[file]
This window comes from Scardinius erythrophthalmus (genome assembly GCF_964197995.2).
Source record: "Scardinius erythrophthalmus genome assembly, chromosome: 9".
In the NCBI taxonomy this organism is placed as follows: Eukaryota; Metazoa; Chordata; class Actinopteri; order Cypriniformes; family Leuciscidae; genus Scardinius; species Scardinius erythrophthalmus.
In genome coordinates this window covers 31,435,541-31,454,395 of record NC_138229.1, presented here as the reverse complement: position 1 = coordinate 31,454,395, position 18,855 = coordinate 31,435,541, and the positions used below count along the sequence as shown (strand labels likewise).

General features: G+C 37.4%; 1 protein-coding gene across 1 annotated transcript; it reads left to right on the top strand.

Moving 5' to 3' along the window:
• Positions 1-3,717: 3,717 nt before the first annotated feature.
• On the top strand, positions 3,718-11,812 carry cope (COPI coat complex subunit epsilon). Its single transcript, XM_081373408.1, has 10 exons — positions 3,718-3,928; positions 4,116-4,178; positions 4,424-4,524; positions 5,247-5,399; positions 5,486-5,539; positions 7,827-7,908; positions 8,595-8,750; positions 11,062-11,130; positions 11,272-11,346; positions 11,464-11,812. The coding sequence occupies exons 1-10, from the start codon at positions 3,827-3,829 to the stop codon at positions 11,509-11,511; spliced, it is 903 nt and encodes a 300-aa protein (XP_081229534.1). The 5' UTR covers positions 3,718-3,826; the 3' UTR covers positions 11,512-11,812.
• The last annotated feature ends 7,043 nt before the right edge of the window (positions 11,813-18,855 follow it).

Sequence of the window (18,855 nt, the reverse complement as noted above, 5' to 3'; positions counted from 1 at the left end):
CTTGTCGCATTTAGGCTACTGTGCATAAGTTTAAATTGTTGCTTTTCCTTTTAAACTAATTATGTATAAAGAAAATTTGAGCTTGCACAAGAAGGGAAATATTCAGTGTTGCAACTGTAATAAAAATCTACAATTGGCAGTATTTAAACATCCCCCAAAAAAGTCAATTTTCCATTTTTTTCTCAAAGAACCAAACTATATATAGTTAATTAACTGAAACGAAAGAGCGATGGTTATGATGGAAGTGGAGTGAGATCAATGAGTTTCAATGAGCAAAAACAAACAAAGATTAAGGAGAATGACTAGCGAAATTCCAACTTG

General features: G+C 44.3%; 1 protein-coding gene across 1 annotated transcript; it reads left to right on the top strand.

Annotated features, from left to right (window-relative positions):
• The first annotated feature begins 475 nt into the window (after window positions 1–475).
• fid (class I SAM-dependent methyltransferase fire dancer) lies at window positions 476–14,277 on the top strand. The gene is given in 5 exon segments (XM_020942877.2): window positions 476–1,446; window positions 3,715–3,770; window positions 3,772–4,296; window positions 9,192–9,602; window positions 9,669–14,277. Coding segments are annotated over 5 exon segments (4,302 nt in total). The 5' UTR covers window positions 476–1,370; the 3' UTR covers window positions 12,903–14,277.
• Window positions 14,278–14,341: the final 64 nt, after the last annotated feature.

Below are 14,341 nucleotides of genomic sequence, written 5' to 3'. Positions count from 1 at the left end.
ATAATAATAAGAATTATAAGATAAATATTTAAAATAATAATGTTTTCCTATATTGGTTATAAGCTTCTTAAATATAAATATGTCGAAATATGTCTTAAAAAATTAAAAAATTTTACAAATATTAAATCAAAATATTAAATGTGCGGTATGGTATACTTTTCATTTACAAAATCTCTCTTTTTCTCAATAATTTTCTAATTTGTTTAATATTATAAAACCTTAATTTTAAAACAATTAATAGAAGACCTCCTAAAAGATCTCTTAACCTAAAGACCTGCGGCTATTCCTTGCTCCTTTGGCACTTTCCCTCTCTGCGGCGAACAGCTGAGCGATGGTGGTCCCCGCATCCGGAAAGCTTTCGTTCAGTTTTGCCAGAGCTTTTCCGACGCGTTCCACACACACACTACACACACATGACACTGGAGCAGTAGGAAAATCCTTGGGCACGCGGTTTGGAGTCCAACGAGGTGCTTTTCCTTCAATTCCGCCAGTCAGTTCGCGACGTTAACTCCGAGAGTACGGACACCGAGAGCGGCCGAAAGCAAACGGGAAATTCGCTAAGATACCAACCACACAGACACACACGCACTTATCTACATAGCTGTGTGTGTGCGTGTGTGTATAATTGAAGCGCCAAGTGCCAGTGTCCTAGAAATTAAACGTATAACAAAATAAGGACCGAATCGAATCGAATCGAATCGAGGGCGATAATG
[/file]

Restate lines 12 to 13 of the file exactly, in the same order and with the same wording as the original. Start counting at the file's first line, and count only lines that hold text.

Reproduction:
General features: G+C 44.3%; 1 protein-coding gene across 1 annotated transcript; it reads left to right on the top strand.

Annotated features, from left to right (window-relative positions):